The NH-U12P heatsink is very similar to the NH-U12F except for a few new things: it's now taller by just 3mm, with a higher fin stack that allows for greater clearance of the heatpipes around the CPU socket – one thing we had great trouble with when using the original NH-U12F.
There are still four heatpipes, but now they have been a nickel plated to provide corrosion resistance – yet another thing our six month old NH-U12F suffers from where the once bright orange copper has now turned a muddy brown. The plating doesn’t affect performance and the soldering still retains an excellent quality standard between the fins and the pipes.
The base has also been Nickel plated too and the whole thing looks better for it. The fins are still aluminium and they’re the exact same size as before, however they’ve now been stamped with the Noctua logo which gives the heatsink a nice finish. They still don’t ruffle the air as much as we’d like though – the edges are crinkled mirroring the fan blades, but the actual plates of aluminium are flat so won’t create much turbulence.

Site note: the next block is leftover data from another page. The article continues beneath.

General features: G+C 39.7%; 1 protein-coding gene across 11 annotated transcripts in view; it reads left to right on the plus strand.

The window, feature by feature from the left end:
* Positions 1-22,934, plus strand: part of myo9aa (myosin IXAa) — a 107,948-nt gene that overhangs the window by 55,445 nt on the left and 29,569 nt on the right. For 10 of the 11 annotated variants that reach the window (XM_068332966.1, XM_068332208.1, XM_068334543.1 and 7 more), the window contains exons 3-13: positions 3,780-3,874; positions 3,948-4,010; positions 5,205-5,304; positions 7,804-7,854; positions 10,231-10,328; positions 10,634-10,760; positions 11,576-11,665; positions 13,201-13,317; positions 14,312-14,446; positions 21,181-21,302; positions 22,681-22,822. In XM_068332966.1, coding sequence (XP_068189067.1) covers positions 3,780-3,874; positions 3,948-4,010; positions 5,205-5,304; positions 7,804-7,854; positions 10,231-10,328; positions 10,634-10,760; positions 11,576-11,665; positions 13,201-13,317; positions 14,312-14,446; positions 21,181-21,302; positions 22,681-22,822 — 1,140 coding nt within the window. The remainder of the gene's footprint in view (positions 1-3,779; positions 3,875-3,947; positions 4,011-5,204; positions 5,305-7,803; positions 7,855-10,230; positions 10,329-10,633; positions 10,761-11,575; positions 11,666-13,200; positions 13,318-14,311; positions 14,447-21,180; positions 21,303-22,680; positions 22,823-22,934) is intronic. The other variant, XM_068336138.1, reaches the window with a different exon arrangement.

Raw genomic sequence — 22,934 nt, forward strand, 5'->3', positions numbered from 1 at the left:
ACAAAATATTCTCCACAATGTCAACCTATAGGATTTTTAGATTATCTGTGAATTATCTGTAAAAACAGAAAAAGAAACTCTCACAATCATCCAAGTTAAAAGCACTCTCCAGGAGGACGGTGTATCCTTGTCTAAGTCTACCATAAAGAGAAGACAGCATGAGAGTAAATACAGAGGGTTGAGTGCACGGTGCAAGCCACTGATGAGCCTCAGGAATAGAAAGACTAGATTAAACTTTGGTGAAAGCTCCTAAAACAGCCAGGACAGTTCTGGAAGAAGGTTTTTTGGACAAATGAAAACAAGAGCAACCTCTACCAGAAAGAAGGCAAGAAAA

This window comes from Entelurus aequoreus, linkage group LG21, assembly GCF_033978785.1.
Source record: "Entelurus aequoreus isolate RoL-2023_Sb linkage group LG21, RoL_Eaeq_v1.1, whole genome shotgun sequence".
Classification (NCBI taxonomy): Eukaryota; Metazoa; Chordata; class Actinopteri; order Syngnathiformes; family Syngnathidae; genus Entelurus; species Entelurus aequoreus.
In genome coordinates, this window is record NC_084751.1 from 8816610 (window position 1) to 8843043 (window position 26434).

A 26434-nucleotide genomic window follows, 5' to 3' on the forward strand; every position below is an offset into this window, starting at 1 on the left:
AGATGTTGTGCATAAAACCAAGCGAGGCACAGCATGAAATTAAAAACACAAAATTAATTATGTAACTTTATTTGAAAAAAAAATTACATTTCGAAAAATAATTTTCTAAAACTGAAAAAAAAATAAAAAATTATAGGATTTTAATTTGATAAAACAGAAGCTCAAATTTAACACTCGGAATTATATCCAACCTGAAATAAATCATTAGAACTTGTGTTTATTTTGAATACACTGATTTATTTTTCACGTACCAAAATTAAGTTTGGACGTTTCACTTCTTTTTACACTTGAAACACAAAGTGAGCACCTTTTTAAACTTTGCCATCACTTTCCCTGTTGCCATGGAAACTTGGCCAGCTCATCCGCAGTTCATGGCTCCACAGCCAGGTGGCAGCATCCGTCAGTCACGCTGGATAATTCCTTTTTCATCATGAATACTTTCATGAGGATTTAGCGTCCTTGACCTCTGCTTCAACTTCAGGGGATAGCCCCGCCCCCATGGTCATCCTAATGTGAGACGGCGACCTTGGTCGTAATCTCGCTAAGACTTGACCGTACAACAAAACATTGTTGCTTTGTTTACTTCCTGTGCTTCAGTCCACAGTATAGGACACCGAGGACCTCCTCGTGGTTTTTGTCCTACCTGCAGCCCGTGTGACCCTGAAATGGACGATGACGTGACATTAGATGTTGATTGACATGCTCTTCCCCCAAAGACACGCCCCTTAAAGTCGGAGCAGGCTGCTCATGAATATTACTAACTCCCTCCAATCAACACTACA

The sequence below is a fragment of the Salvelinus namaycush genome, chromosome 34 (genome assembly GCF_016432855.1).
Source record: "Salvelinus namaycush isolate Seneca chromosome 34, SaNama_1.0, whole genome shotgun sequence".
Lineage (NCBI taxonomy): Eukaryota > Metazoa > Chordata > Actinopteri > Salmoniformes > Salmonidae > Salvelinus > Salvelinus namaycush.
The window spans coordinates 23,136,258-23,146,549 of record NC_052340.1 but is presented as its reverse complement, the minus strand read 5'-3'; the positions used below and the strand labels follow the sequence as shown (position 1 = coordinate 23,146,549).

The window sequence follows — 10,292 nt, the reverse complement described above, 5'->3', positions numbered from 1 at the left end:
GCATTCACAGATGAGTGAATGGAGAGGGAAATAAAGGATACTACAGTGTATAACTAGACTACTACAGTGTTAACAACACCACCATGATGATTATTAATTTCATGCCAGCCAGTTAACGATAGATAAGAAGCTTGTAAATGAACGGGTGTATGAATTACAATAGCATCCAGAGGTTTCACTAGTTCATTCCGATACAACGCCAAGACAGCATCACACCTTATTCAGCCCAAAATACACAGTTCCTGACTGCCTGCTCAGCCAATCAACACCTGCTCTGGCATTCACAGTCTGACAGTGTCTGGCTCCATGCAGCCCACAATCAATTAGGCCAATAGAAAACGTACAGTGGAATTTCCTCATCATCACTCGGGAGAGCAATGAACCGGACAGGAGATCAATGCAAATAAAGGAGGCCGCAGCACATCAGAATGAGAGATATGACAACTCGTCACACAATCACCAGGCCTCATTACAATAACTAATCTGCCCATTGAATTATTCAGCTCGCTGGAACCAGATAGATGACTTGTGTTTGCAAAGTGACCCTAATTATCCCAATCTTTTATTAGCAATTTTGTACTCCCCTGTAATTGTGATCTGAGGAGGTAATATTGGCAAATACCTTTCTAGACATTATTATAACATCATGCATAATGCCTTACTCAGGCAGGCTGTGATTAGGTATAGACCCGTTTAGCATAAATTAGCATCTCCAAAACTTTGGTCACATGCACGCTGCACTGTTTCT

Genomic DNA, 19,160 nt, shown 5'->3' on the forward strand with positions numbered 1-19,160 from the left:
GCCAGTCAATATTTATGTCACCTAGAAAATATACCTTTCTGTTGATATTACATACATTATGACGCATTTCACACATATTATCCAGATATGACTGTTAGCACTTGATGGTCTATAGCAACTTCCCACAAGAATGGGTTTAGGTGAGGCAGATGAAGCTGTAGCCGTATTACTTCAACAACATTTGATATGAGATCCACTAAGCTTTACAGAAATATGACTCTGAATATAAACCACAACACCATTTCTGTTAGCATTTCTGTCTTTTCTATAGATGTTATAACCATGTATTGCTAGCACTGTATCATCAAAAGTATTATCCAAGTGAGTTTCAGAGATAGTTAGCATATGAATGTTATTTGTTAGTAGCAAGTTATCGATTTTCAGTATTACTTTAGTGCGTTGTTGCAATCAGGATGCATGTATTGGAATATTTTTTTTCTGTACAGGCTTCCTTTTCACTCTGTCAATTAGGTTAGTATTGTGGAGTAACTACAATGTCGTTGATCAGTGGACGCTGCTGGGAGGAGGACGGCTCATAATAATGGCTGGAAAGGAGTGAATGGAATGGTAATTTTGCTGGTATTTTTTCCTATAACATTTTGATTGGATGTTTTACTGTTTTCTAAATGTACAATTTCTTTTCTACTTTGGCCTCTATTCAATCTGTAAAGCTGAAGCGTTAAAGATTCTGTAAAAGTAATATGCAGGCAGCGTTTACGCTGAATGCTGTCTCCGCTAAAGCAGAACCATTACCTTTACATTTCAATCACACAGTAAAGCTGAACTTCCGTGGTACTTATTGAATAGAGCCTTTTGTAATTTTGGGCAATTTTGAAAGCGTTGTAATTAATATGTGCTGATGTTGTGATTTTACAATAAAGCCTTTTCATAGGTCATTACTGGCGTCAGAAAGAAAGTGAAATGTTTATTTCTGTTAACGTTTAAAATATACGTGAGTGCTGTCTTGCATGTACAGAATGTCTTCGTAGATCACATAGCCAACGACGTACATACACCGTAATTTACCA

The base is flat and well machined although you can still see and feel some manufacturing marks – it’s far from serious and any mirror finish will instantly get scarred once the heatsink is pressed onto a processor to maximise the spread of the thermal paste. Noctua includes its own “premium grade” thermal paste that appears to have a very similar look and texture to the classic and very popular Arctic Silver thermal paste.
We’ve already seen that Noctua has also included one of its famous cream and brown fans – this one is new with the NF-P12 and has been revised with bigger fins that have clipped “Vortex-Control” edges, giving a higher static pressure while still remaining an extremely quiet 19dB at 1,300RPM.